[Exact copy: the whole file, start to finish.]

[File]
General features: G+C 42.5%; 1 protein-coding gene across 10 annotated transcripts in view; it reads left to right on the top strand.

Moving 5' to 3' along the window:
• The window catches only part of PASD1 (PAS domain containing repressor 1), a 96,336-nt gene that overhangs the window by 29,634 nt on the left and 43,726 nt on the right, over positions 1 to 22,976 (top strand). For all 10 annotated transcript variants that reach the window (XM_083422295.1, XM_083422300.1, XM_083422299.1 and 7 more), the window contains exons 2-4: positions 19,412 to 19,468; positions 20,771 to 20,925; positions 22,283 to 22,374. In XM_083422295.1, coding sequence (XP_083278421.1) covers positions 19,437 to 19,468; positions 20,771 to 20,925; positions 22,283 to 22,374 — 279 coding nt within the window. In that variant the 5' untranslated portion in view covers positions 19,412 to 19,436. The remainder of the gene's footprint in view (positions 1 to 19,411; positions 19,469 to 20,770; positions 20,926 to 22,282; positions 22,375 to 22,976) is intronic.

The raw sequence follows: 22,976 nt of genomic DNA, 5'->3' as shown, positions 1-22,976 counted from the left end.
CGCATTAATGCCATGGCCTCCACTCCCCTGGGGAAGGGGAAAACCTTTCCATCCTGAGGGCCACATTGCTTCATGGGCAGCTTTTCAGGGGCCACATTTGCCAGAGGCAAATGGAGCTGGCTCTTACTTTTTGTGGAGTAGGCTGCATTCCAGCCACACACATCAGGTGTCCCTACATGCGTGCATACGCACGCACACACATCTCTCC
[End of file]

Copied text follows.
General features: G+C 42.5%; 1 protein-coding gene across 10 annotated transcripts in view; it reads left to right on the top strand.

Moving 5' to 3' along the window:
• The window catches only part of PASD1 (PAS domain containing repressor 1), a 96,336-nt gene that overhangs the window by 29,634 nt on the left and 43,726 nt on the right, over positions 1 to 22,976 (top strand). For all 10 annotated transcript variants that reach the window (XM_083422295.1, XM_083422300.1, XM_083422299.1 and 7 more), the window contains exons 2-4: positions 19,412 to 19,468; positions 20,771 to 20,925; positions 22,283 to 22,374. In XM_083422295.1, coding sequence (XP_083278421.1) covers positions 19,437 to 19,468; positions 20,771 to 20,925; positions 22,283 to 22,374 — 279 coding nt within the window. In that variant the 5' untranslated portion in view covers positions 19,412 to 19,436. The remainder of the gene's footprint in view (positions 1 to 19,411; positions 19,469 to 20,770; positions 20,926 to 22,282; positions 22,375 to 22,976) is intronic.

The raw sequence follows: 22,976 nt of genomic DNA, 5'->3' as shown, positions 1-22,976 counted from the left end.
CGCATTAATGCCATGGCCTCCACTCCCCTGGGGAAGGGGAAAACCTTTCCATCCTGAGGGCCACATTGCTTCATGGGCAGCTTTTCAGGGGCCACATTTGCCAGAGGCAAATGGAGCTGGCTCTTACTTTTTGTGGAGTAGGCTGCATTCCAGCCACACACATCAGGTGTCCCTACATGCGTGCATACGCACGCACACACATCTCTCC